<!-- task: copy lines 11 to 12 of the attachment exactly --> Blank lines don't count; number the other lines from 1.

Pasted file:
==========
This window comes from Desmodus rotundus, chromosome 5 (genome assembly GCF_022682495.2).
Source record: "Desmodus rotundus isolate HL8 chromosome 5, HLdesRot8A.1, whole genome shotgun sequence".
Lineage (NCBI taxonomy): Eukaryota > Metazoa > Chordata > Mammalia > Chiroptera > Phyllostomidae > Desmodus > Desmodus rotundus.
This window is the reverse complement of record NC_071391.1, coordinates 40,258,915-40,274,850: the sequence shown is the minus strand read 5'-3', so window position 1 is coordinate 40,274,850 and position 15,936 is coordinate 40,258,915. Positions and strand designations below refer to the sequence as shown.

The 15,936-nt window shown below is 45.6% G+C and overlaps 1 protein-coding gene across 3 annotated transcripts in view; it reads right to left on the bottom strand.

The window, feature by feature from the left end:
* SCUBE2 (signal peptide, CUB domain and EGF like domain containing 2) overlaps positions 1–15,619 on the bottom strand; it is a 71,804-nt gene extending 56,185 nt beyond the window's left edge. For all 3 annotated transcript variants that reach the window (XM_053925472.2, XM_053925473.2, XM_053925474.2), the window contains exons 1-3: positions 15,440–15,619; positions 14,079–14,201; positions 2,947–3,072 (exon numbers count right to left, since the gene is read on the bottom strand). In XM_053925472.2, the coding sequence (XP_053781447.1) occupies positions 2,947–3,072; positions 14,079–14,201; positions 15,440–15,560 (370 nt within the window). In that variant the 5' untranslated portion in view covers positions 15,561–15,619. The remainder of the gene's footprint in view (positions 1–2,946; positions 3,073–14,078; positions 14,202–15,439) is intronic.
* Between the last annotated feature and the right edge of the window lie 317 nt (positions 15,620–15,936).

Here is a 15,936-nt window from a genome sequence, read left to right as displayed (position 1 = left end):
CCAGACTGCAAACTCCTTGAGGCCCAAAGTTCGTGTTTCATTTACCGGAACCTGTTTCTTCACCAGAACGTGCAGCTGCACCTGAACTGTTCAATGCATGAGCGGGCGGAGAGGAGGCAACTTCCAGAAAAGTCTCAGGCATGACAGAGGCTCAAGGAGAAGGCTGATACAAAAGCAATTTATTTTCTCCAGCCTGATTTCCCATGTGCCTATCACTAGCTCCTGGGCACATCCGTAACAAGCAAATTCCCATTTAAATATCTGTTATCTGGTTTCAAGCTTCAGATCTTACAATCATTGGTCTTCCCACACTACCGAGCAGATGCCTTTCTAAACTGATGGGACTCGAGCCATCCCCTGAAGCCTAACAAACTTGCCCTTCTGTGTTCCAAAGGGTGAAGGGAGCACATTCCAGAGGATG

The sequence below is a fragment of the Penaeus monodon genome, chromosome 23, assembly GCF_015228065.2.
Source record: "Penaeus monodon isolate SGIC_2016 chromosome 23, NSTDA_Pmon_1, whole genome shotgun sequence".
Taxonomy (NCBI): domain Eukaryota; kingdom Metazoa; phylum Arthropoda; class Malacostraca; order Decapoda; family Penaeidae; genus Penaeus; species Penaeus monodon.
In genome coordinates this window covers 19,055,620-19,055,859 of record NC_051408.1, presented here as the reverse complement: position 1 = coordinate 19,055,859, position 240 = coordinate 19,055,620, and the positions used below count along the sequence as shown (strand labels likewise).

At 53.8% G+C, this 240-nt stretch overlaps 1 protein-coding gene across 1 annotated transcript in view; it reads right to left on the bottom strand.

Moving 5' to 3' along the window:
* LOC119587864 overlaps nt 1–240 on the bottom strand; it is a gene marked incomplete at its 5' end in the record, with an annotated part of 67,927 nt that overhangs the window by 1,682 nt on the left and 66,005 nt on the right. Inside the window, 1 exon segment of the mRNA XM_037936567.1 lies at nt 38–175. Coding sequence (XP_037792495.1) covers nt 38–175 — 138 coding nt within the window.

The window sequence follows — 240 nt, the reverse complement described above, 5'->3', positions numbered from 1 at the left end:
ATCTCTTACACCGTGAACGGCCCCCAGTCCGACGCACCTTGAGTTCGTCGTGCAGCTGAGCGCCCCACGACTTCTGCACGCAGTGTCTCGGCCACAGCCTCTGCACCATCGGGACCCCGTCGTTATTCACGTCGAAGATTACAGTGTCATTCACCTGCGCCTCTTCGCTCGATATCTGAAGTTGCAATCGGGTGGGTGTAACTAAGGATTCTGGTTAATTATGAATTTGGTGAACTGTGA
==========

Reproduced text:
The sequence below is a fragment of the Penaeus monodon genome, chromosome 23, assembly GCF_015228065.2.
Source record: "Penaeus monodon isolate SGIC_2016 chromosome 23, NSTDA_Pmon_1, whole genome shotgun sequence".